How, then, when you’re going door-to-door, will you convince people that they can have the same input with you as they might with IServeU?
My doors will always be open. I want to keep getting out there, talking to people and finding out what they think. I’m a welcoming person and easy to talk to, they can always come to me. It’s really important for me that I am out there in the community. I’m already active in all kinds of things – sports, choir, various committees – the key is to stay plugged in. Where you do hear some issues surfacing, investigating those further. Seek people out. There’s a responsibility on my part to find out what people think and I’ll always welcome people coming to me with their views and opinions.
In roughly a minute, why you? When people get to the ballot box on the day, why pick your name?
I think I bring important perspectives to council. I’m one of the younger candidates. I have lots of energy and ideas. I can make smart decisions and practical decisions. I could be a really strong addition to the council.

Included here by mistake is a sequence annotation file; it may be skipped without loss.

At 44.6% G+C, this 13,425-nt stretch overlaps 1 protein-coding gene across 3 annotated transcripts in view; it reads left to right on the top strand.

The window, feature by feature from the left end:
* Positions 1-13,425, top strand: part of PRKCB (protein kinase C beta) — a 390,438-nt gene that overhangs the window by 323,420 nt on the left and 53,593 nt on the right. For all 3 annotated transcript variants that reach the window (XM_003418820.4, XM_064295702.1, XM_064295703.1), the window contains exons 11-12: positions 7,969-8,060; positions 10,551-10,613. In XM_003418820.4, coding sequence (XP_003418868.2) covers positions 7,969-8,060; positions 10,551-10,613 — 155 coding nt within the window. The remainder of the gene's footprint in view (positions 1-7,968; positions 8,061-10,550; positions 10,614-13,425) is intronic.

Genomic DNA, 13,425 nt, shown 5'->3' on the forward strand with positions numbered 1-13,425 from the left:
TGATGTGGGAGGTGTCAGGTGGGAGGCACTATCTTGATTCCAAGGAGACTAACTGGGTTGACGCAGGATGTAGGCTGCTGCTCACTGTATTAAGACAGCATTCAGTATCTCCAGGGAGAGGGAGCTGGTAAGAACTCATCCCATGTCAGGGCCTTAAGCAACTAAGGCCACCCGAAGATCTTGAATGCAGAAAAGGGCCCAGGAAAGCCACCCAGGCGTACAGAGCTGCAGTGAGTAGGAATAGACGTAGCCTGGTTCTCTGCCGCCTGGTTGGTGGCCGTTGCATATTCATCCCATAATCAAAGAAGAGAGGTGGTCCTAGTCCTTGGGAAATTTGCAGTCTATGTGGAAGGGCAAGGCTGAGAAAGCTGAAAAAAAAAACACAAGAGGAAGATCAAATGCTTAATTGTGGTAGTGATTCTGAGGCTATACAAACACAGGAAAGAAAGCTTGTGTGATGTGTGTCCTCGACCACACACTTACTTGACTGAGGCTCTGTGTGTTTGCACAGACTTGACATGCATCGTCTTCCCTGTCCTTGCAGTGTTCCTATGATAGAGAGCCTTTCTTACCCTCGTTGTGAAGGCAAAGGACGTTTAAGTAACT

Will you be a peacemaker on council or rather more steadfast if you have an opinion on something? Will you seek to find the middle ground?
I don’t think it’s actually about the middle ground. I think it’s about finding creative solutions that actually work. Sometimes you start out with people taking strong positions on opposite sides, but often the best solution is something that no-one has thought of yet. It’s about trying to find that new idea that can break through the impasse. I think I bring that ability. I’ve done so much work in community development, not only in Yellowknife but throughout the NWT. You have a lot of people in the room who have a lot of different opinions and it’s about bringing out the best ideas in everybody. It’s about creating something new.